This is a summary, written by members of the CITF Secretariat, of:

D’Aoust PM, Towhid ST, Mercier E, Hegazy N, Tian X, Bhatnagar K, Zhang Z, Naughton CC, MacKenzie AE, Graber TE, Delatolla R. COVID-19 wastewater surveillance in rural communities: Comparison of lagoon and pumping station samples. Sc Total Environ. 2021 August 13. doi:

The results and/or conclusions contained in the research do not necessarily reflect the views of all CITF members.

A CITF-funded study, published in Science of the Total Environment, aimed to address the knowledge gap on the implementation of reliable wastewater-based surveillance (WBS) in small or rural communities to track the incidence of SARS-CoV-2 and other pathogens or biomarkers. The study found that for communities with wastewater lagoons, COVID-19 surveillance is best conducted upstream via sampling from a pumping station to reduce the risk of degradation of SARS-CoV-2 genetic material. The research was led by Dr. Patrick D’Aoust and Dr. Robert Delatolla (both from the University of Ottawa), with CITF funding directed towards Dr. Sharon Straus (University of Toronto).

The researchers chose a rural community of fewer than 5,000 inhabitants in Eastern Ontario and sampled the wastewater at an upstream pumping station and at a lagoon between October 2020 and May 2021. The upstream pumping station receives the same annual volumetric flow of wastewater as the wastewater treatment lagoon system itself. The wastewater travel time between the pumping station and the inlet of the lagoon is about 15 minutes, while the residence time of the wastewater at the sampling location in the lagoon ranges from 3 to 10 days due to the discharge design of the system. For the pumping station, 24-hour composite samples were collected every three to seven days from October 16, 2020 to May 2, 2021, while for the lagoon, 24-hour composite samples were collected between December 3, 2020 and January 11, 2021. SARS-CoV-2 RNA from these samples was amplified and assessed in a pairwise comparison of both locations against epidemiological data.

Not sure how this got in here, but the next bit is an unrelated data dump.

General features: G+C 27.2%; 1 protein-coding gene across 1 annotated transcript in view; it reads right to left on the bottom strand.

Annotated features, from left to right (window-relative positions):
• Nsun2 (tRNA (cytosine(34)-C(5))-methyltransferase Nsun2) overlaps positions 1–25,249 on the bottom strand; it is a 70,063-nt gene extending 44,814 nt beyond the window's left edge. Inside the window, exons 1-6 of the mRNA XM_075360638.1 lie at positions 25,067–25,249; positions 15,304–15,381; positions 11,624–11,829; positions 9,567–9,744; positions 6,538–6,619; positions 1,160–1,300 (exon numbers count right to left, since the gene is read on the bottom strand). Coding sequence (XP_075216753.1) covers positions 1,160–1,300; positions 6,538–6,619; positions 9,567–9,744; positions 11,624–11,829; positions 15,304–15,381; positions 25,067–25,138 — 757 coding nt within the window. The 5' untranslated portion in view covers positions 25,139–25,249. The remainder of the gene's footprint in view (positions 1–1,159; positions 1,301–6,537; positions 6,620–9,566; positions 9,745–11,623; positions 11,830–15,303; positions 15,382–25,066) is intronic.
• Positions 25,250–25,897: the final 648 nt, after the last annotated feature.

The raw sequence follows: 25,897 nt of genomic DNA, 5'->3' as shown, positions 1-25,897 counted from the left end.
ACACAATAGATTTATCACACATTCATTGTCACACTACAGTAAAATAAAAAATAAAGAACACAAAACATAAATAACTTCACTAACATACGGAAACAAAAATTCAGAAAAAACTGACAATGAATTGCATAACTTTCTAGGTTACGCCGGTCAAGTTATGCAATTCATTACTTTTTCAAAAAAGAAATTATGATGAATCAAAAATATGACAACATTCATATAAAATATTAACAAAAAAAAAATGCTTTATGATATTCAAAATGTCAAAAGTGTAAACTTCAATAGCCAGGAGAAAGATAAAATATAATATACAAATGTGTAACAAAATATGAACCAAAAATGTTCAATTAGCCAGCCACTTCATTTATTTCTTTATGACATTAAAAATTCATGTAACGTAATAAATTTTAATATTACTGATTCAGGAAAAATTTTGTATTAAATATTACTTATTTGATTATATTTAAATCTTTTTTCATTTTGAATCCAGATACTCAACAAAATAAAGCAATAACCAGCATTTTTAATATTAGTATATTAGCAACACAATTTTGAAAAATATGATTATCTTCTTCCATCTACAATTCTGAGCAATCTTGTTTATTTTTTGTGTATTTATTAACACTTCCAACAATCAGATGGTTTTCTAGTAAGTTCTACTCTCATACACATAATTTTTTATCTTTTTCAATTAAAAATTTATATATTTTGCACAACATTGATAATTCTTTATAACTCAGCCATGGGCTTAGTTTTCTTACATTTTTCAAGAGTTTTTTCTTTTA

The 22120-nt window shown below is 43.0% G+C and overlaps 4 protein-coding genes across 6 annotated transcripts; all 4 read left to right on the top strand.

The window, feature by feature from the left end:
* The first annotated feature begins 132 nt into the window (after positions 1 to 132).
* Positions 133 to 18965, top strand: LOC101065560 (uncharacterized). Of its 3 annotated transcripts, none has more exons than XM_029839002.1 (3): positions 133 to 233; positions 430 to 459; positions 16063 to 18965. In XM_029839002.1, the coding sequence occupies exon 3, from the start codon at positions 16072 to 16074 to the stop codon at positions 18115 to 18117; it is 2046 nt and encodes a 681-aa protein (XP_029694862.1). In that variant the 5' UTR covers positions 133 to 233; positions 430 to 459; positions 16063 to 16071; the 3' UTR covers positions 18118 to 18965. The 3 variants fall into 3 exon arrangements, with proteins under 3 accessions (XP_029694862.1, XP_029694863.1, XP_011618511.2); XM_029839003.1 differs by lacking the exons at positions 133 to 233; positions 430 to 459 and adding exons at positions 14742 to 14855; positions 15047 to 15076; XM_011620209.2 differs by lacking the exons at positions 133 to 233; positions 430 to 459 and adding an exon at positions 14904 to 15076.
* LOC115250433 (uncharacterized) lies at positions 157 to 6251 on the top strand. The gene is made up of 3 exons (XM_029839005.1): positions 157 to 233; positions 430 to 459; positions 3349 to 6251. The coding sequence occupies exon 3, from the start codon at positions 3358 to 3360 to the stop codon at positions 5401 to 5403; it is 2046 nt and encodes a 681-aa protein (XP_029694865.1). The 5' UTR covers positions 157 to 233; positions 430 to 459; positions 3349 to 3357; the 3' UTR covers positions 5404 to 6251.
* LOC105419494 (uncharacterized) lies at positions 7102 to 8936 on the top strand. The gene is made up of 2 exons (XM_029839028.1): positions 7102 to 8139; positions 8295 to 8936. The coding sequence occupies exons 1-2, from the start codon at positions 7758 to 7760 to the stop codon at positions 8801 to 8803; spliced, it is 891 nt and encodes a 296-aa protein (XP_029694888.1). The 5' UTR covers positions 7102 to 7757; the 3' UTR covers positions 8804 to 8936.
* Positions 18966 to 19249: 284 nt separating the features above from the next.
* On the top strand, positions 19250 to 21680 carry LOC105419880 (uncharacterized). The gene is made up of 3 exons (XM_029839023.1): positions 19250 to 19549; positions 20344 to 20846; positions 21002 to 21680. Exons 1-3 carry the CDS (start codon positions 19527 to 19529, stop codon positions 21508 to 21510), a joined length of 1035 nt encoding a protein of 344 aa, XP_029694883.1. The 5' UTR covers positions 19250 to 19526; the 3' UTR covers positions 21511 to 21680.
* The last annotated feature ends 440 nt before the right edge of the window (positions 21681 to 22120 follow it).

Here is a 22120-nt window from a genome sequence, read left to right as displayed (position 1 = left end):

Key findings:

  • For municipalities with wastewater lagoons, COVID-19 wastewater surveillance (WWS) of the general population is possible both at the lagoon and through the sampling of an upstream pumping station of the sewershed.
  • Real-time quantitative polymerase chain reaction (RT-qPCR) targeting the N1 and N2 genes of SARS-CoV-2 demonstrated that the 24-hour composite samples harvested from the pumping station over a period of 5.5 weeks had a strong viral signal while the corresponding samples harvested from the lagoon were below the limit of quantification.
  • RNA concentrations and the integrity of the lagoon samples also tended to be lower and more variable compared to the pumping station samples.

Comparative epidemiological data on COVID-19 were not available at the level of the specific community being studied, but only for the larger geographic region of which this rural community’s population was only 2%. Furthermore, the available data were based on percent test positivity, as opposed to daily new clinical cases.

However, the researchers believe their results indicate that samples harvested from the sewer pumping stations of small, rural communities and in low-income countries can be used in tandem with local epidemiological data to detect and track COVID-19 outbreaks, providing a higher level of granularity of epidemiological information to public health units than what is currently available.